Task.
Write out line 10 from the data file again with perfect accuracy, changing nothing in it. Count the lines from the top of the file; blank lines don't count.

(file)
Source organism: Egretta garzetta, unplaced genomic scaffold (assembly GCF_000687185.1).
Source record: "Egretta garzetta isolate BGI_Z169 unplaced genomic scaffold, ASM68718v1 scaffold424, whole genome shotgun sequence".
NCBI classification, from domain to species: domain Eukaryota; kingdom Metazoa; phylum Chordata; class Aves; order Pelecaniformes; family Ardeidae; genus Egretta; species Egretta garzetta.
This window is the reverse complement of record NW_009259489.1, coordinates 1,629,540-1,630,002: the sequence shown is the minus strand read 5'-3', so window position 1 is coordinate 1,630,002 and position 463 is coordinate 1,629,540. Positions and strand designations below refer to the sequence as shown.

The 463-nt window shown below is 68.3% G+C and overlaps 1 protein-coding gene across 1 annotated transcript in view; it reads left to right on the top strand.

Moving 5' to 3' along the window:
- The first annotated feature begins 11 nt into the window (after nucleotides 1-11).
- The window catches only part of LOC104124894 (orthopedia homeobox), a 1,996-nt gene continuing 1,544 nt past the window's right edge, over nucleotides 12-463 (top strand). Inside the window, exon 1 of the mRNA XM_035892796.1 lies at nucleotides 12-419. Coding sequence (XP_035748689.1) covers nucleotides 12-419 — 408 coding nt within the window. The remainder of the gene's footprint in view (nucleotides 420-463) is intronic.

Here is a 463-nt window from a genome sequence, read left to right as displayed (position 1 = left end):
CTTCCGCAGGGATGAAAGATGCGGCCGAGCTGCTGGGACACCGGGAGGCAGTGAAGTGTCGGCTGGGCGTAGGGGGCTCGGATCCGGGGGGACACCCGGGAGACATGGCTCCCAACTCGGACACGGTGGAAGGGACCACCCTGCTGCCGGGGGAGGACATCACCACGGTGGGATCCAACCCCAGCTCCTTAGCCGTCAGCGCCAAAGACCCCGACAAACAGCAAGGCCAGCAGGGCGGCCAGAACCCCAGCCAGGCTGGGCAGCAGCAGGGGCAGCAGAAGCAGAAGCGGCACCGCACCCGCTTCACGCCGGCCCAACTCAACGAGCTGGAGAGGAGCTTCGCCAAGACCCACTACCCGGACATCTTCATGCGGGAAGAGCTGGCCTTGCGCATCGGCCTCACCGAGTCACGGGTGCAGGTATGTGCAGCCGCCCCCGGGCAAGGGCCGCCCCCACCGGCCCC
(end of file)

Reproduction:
CTTCCGCAGGGATGAAAGATGCGGCCGAGCTGCTGGGACACCGGGAGGCAGTGAAGTGTCGGCTGGGCGTAGGGGGCTCGGATCCGGGGGGACACCCGGGAGACATGGCTCCCAACTCGGACACGGTGGAAGGGACCACCCTGCTGCCGGGGGAGGACATCACCACGGTGGGATCCAACCCCAGCTCCTTAGCCGTCAGCGCCAAAGACCCCGACAAACAGCAAGGCCAGCAGGGCGGCCAGAACCCCAGCCAGGCTGGGCAGCAGCAGGGGCAGCAGAAGCAGAAGCGGCACCGCACCCGCTTCACGCCGGCCCAACTCAACGAGCTGGAGAGGAGCTTCGCCAAGACCCACTACCCGGACATCTTCATGCGGGAAGAGCTGGCCTTGCGCATCGGCCTCACCGAGTCACGGGTGCAGGTATGTGCAGCCGCCCCCGGGCAAGGGCCGCCCCCACCGGCCCC